Jan 17, 2023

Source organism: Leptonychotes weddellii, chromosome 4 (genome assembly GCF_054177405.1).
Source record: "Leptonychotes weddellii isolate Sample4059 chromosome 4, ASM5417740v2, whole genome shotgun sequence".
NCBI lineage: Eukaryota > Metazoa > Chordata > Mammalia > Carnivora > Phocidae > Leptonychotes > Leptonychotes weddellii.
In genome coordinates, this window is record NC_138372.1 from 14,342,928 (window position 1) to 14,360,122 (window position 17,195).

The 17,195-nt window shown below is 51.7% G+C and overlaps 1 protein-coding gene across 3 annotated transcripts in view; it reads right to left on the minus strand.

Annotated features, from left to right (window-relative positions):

Host, Dr. Catherine Cerulli, a professor of Psychiatry at the University of Rochester, is joined by her guest, Mical Raz, MD, PhD, MSHP, the Charles E. and Dale L. Phelps Professor in Public Policy and Health at the University of Rochester, where she also works as an internal medicine physician at Strong Memorial Hospital in Rochester, NY. Dr. Raz explores themes of Poor Parenting vs. Poor Parents, mandatory reporting, Child Protective Services being used as a surveillance tool rather than a support tool, and how we can reframe and reimagine these systems. The war on poverty isn’t a new concept and historically we blame and punish individuals for being poor. The privilege of place and space affords certain groups to have more autonomy over their decision making when it comes to parenting, while other parents may have to assess risk in a different way due to their lack of privilege within the system. Often, parents are judged based on their parenting decisions and in some cases those decisions are used as evidence of their unfitness to be a parent. In some ways the child welfare system has become a way to police parents and families rather than act as a force to support families in thriving. Dr. Raz explains the criticality of placing focus on how families can be supported and how the system can help them thrive, rather than break them apart. By divorcing the surveillance component from providing support and resources to children and families, we can begin to reimagine the systems in place and rather than punishing parents, reframe how we address the circumstances of parents who are in marginalized groups. Dr. Raz’s key message focuses on the importance of systems level change in response to how we support children, parents, and family systems overall. She also challenges us to consider how we can give more autonomy to parents without fear of punishment through providing the tools families need to thrive. It is important to not confuse markers of poverty with markers of bad parenting.